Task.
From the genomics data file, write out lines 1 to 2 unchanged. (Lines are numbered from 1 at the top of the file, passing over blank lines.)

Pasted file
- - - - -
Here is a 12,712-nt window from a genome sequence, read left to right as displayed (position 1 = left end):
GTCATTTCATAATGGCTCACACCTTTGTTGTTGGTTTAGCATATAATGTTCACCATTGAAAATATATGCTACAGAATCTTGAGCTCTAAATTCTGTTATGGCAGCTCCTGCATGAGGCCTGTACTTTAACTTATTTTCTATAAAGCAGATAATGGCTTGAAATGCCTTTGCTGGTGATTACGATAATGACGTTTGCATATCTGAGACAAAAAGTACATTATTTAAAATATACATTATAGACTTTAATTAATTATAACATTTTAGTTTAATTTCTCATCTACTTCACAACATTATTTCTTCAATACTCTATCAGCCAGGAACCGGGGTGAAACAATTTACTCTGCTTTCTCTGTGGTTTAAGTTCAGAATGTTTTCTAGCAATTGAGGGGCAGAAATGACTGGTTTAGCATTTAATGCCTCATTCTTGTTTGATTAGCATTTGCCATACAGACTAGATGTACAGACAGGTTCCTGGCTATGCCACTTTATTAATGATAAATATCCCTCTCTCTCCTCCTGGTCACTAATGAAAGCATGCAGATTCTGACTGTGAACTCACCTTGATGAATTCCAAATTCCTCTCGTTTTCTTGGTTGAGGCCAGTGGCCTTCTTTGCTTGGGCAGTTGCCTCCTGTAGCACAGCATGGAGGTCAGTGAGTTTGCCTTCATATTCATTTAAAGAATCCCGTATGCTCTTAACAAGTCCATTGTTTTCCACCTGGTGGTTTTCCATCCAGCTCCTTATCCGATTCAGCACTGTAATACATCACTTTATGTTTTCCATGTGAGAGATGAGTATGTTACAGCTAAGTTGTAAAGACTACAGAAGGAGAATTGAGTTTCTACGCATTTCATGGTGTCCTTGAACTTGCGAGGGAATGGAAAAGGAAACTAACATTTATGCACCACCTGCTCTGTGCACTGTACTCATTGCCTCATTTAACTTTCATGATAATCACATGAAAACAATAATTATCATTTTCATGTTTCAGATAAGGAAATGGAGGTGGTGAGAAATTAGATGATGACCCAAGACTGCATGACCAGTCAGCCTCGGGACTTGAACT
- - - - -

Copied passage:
Here is a 12,712-nt window from a genome sequence, read left to right as displayed (position 1 = left end):
GTCATTTCATAATGGCTCACACCTTTGTTGTTGGTTTAGCATATAATGTTCACCATTGAAAATATATGCTACAGAATCTTGAGCTCTAAATTCTGTTATGGCAGCTCCTGCATGAGGCCTGTACTTTAACTTATTTTCTATAAAGCAGATAATGGCTTGAAATGCCTTTGCTGGTGATTACGATAATGACGTTTGCATATCTGAGACAAAAAGTACATTATTTAAAATATACATTATAGACTTTAATTAATTATAACATTTTAGTTTAATTTCTCATCTACTTCACAACATTATTTCTTCAATACTCTATCAGCCAGGAACCGGGGTGAAACAATTTACTCTGCTTTCTCTGTGGTTTAAGTTCAGAATGTTTTCTAGCAATTGAGGGGCAGAAATGACTGGTTTAGCATTTAATGCCTCATTCTTGTTTGATTAGCATTTGCCATACAGACTAGATGTACAGACAGGTTCCTGGCTATGCCACTTTATTAATGATAAATATCCCTCTCTCTCCTCCTGGTCACTAATGAAAGCATGCAGATTCTGACTGTGAACTCACCTTGATGAATTCCAAATTCCTCTCGTTTTCTTGGTTGAGGCCAGTGGCCTTCTTTGCTTGGGCAGTTGCCTCCTGTAGCACAGCATGGAGGTCAGTGAGTTTGCCTTCATATTCATTTAAAGAATCCCGTATGCTCTTAACAAGTCCATTGTTTTCCACCTGGTGGTTTTCCATCCAGCTCCTTATCCGATTCAGCACTGTAATACATCACTTTATGTTTTCCATGTGAGAGATGAGTATGTTACAGCTAAGTTGTAAAGACTACAGAAGGAGAATTGAGTTTCTACGCATTTCATGGTGTCCTTGAACTTGCGAGGGAATGGAAAAGGAAACTAACATTTATGCACCACCTGCTCTGTGCACTGTACTCATTGCCTCATTTAACTTTCATGATAATCACATGAAAACAATAATTATCATTTTCATGTTTCAGATAAGGAAATGGAGGTGGTGAGAAATTAGATGATGACCCAAGACTGCATGACCAGTCAGCCTCGGGACTTGAACT